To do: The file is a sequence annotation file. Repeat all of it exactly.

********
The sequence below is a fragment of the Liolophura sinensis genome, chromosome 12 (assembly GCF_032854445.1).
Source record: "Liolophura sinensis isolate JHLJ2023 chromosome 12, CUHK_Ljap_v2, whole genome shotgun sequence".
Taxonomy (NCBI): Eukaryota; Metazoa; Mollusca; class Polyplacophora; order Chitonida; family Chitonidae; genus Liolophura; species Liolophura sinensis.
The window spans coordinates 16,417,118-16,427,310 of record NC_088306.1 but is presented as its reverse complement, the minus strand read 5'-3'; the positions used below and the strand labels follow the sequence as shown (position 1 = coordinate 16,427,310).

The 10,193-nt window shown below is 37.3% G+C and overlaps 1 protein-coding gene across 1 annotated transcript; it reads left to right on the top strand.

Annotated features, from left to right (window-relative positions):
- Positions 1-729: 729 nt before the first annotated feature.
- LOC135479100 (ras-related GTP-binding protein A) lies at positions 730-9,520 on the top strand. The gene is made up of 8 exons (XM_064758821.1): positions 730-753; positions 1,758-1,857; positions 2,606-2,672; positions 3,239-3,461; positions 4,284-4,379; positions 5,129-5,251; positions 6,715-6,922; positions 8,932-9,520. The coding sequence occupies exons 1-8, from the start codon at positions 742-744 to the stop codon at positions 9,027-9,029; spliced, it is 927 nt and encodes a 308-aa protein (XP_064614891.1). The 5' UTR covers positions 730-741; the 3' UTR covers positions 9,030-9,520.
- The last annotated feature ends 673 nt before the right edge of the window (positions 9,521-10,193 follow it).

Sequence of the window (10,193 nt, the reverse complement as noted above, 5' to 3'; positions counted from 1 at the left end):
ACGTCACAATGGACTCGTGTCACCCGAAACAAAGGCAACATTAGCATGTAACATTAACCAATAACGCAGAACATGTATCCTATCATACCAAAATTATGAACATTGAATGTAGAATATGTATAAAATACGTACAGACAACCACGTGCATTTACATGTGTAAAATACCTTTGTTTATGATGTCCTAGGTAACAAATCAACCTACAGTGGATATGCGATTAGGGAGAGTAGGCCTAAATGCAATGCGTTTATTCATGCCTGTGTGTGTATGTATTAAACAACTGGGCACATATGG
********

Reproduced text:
The sequence below is a fragment of the Liolophura sinensis genome, chromosome 12 (assembly GCF_032854445.1).
Source record: "Liolophura sinensis isolate JHLJ2023 chromosome 12, CUHK_Ljap_v2, whole genome shotgun sequence".
Taxonomy (NCBI): Eukaryota; Metazoa; Mollusca; class Polyplacophora; order Chitonida; family Chitonidae; genus Liolophura; species Liolophura sinensis.
The window spans coordinates 16,417,118-16,427,310 of record NC_088306.1 but is presented as its reverse complement, the minus strand read 5'-3'; the positions used below and the strand labels follow the sequence as shown (position 1 = coordinate 16,427,310).

The 10,193-nt window shown below is 37.3% G+C and overlaps 1 protein-coding gene across 1 annotated transcript; it reads left to right on the top strand.

Annotated features, from left to right (window-relative positions):
- Positions 1-729: 729 nt before the first annotated feature.
- LOC135479100 (ras-related GTP-binding protein A) lies at positions 730-9,520 on the top strand. The gene is made up of 8 exons (XM_064758821.1): positions 730-753; positions 1,758-1,857; positions 2,606-2,672; positions 3,239-3,461; positions 4,284-4,379; positions 5,129-5,251; positions 6,715-6,922; positions 8,932-9,520. The coding sequence occupies exons 1-8, from the start codon at positions 742-744 to the stop codon at positions 9,027-9,029; spliced, it is 927 nt and encodes a 308-aa protein (XP_064614891.1). The 5' UTR covers positions 730-741; the 3' UTR covers positions 9,030-9,520.
- The last annotated feature ends 673 nt before the right edge of the window (positions 9,521-10,193 follow it).

Sequence of the window (10,193 nt, the reverse complement as noted above, 5' to 3'; positions counted from 1 at the left end):
ACGTCACAATGGACTCGTGTCACCCGAAACAAAGGCAACATTAGCATGTAACATTAACCAATAACGCAGAACATGTATCCTATCATACCAAAATTATGAACATTGAATGTAGAATATGTATAAAATACGTACAGACAACCACGTGCATTTACATGTGTAAAATACCTTTGTTTATGATGTCCTAGGTAACAAATCAACCTACAGTGGATATGCGATTAGGGAGAGTAGGCCTAAATGCAATGCGTTTATTCATGCCTGTGTGTGTATGTATTAAACAACTGGGCACATATGG